Document Type

Dissertation - Open Access

Award Date


Degree Name

Doctor of Philosophy (PhD)

Department / School

Poultry Science


The term “breast blister” was originally used to denote only fluid filled blisters. However according to modern inspection practices the term has been broadened to include other abnormalities of the skin covering the breast area. Article 81.84 of the USDA regulations governing the inspection of poultry for wholesomeness states: “Any organ or part of a carcass which is affected by an inflammatory process shall be condemned.” As illustrated in plate I, the removal of these defects usually involves trimming away enough surrounding breast skin to cause turkeys with breast blisters to be downgraded to Grade B or C. In 1961 a survey conducted by the author of five turkey processing plants located in or adjacent to Kansas revealed that approximately 8.5 percent of the large type tom turkeys processed by these five plants during that year had breast blisters serious enough to cause downgrading to Grade C. The reduced market price paid for downgraded turkeys due to breast blisters results in a serious economic loss to the producer who has high incidence of this condition in his flock. Breast blisters are also costly to the turkey processing firms by virtue of the fact that the extra cutting and trimming required to remove these defects reduces plant capacity. Therefore, five experiments were conducted in an effort to determine the effects that the following conditions had on the incidence and severity of breast blisters in large type male market turkeys: types and conditions of various brooder floor coverings; length of time poults were confined to the brooding quarters; dampness for the range soil; body conformation and live weight; and certain dietary alterations.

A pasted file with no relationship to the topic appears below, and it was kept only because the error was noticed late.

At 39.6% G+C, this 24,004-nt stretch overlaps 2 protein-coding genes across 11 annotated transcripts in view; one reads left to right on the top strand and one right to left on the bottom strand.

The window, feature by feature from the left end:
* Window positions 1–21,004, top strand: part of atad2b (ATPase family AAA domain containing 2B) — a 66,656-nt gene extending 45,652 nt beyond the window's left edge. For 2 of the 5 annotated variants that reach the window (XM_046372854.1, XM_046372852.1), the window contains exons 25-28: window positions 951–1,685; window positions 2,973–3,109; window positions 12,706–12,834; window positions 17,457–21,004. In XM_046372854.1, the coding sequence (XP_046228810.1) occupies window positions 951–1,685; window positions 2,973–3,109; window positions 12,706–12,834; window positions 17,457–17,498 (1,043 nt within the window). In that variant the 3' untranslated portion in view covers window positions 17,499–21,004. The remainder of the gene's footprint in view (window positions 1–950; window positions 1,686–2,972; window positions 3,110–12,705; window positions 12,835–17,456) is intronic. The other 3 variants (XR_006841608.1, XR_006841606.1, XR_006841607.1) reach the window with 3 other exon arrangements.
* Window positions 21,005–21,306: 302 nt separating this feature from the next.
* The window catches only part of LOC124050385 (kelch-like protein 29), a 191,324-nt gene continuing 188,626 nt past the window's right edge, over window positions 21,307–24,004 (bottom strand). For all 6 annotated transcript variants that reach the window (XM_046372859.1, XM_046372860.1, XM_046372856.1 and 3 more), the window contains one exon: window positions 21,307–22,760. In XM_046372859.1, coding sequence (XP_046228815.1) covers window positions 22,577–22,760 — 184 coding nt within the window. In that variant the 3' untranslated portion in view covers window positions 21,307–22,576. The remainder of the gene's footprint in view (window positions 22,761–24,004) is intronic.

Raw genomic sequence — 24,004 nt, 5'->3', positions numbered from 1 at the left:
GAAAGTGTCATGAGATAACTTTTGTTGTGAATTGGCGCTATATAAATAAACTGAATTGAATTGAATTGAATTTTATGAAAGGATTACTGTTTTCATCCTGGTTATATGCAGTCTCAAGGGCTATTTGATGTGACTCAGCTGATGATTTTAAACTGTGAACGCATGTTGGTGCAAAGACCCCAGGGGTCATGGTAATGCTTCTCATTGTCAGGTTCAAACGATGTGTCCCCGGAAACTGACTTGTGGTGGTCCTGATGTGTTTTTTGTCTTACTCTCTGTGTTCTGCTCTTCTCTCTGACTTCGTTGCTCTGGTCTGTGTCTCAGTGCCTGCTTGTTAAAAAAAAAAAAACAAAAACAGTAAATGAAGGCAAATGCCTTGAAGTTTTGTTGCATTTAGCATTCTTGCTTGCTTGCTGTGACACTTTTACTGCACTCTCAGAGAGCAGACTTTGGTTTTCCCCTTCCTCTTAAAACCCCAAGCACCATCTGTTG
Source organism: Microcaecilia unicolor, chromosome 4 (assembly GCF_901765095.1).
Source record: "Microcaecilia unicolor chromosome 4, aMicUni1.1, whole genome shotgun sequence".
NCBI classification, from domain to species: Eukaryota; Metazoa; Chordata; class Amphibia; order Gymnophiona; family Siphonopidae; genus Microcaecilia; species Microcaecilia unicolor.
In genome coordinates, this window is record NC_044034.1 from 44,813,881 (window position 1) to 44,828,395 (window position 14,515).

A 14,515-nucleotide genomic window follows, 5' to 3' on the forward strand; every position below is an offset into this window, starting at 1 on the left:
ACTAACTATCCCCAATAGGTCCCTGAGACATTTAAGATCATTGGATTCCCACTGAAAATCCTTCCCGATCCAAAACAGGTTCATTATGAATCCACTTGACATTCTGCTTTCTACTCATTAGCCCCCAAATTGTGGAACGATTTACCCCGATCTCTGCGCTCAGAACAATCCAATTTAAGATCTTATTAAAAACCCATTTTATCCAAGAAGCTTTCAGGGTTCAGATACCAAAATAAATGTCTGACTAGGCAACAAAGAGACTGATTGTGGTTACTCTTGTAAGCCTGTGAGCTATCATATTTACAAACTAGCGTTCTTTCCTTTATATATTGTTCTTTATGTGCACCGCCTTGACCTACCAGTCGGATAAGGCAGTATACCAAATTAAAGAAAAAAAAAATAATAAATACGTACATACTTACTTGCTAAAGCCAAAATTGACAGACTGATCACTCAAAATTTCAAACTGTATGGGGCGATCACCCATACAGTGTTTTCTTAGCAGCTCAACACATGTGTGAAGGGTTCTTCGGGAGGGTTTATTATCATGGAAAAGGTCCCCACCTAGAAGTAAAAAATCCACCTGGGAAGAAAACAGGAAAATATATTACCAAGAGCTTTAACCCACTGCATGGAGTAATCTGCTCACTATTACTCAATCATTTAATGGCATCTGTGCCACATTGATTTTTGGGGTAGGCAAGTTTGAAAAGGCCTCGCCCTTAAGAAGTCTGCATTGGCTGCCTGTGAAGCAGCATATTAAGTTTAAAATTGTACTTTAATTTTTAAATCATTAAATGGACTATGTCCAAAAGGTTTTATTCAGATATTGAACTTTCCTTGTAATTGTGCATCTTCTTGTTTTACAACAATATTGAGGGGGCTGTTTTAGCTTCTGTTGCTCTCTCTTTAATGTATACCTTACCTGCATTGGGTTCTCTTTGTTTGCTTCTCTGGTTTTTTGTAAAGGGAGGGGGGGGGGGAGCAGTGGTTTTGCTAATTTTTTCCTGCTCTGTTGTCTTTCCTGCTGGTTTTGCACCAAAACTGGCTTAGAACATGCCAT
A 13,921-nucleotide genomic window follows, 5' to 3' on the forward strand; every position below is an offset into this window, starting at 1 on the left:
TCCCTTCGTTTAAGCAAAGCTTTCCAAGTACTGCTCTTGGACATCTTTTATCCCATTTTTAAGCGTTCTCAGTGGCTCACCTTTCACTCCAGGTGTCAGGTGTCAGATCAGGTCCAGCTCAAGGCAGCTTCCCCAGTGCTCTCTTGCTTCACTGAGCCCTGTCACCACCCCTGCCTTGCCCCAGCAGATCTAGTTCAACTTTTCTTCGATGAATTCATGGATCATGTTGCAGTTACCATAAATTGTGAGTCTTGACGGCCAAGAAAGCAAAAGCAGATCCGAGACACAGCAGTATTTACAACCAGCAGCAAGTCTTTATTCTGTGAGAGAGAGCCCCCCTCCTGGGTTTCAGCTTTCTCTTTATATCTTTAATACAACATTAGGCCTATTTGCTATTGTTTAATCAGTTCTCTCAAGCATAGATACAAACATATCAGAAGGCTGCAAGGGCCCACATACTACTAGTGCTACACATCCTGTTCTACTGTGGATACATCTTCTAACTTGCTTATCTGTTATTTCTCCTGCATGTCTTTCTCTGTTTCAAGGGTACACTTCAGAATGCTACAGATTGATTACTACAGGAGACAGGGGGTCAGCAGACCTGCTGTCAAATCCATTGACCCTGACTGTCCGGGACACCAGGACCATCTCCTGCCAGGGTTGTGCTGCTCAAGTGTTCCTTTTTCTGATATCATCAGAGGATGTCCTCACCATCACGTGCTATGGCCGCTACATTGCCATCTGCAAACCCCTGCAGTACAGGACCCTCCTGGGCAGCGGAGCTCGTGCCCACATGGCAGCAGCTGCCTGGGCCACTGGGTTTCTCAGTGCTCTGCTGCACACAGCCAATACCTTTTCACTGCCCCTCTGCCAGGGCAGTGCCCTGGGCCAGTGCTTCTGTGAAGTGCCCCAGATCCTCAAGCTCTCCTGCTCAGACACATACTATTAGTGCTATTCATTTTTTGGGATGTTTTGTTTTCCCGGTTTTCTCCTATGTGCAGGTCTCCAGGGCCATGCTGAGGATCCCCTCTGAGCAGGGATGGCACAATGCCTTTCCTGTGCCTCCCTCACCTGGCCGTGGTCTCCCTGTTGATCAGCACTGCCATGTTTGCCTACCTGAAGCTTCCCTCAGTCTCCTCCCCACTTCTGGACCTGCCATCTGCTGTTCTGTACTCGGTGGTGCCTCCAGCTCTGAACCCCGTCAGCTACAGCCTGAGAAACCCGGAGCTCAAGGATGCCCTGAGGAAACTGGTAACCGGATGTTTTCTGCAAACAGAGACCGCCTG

Library of Congress Subject Headings

Turkeys -- Diseases


Includes bibliographical references




South Dakota State University